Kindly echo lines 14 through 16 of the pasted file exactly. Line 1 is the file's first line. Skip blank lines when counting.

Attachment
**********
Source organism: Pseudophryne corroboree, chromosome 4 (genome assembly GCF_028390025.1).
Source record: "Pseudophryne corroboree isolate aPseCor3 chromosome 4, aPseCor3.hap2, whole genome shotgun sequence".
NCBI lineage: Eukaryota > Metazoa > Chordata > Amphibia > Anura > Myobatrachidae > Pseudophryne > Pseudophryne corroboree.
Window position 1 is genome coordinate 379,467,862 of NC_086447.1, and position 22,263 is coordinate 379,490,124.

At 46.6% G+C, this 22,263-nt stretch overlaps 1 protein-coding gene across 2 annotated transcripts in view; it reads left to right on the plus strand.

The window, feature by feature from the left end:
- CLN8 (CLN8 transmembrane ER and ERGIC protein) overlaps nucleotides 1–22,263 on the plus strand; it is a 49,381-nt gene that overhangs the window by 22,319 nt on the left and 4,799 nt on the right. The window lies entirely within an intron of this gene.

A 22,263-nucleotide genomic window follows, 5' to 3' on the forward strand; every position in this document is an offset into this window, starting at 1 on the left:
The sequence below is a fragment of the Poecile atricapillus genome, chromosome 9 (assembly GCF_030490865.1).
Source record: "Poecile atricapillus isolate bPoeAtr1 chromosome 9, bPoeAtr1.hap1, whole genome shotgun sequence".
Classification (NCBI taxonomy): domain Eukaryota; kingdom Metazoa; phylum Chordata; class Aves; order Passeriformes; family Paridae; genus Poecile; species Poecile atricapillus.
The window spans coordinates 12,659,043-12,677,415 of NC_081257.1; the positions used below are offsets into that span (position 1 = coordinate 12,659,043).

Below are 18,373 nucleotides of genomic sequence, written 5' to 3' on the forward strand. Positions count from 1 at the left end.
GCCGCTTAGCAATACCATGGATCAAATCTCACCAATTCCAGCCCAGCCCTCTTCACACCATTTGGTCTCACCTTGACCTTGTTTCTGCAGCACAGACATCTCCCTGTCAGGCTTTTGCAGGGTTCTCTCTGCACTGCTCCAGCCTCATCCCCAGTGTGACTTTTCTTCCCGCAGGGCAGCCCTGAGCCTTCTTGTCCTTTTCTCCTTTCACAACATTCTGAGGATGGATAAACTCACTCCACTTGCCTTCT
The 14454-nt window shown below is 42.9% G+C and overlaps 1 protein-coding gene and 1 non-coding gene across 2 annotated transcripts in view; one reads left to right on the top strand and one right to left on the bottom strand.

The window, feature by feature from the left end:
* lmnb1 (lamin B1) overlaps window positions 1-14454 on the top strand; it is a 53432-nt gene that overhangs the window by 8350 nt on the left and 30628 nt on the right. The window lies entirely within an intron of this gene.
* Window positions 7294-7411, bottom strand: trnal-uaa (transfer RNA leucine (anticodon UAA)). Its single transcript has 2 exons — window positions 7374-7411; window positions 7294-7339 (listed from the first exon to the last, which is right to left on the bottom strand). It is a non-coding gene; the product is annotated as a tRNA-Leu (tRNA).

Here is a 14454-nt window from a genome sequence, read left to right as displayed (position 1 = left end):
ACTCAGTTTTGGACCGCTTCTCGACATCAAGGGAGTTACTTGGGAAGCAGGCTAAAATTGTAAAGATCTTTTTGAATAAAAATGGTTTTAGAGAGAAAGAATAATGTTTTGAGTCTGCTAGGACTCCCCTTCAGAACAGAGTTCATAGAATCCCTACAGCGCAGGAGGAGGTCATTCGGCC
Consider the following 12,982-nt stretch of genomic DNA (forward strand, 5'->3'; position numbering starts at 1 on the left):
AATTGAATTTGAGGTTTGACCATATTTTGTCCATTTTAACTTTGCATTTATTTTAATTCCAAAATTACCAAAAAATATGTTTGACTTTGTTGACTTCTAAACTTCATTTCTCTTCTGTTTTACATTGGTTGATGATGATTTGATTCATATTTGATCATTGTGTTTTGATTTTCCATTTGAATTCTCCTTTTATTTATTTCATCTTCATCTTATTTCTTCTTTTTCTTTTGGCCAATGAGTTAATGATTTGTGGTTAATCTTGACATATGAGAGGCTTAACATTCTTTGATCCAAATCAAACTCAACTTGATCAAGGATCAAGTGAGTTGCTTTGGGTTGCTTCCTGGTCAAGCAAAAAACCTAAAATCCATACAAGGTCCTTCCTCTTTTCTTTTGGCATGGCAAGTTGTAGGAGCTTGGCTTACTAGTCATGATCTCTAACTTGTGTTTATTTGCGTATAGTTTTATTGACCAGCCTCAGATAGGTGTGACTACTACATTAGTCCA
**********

GCCGCTTAGCAATACCATGGATCAAATCTCACCAATTCCAGCCCAGCCCTCTTCACACCATTTGGTCTCACCTTGACCTTGTTTCTGCAGCACAGACATCTCCCTGTCAGGCTTTTGCAGGGTTCTCTCTGCACTGCTCCAGCCTCATCCCCAGTGTGACTTTTCTTCCCGCAGGGCAGCCCTGAGCCTTCTTGTCCTTTTCTCCTTTCACAACATTCTGAGGATGGATAAACTCACTCCACTTGCCTTCT
The 14454-nt window shown below is 42.9% G+C and overlaps 1 protein-coding gene and 1 non-coding gene across 2 annotated transcripts in view; one reads left to right on the top strand and one right to left on the bottom strand.

The window, feature by feature from the left end: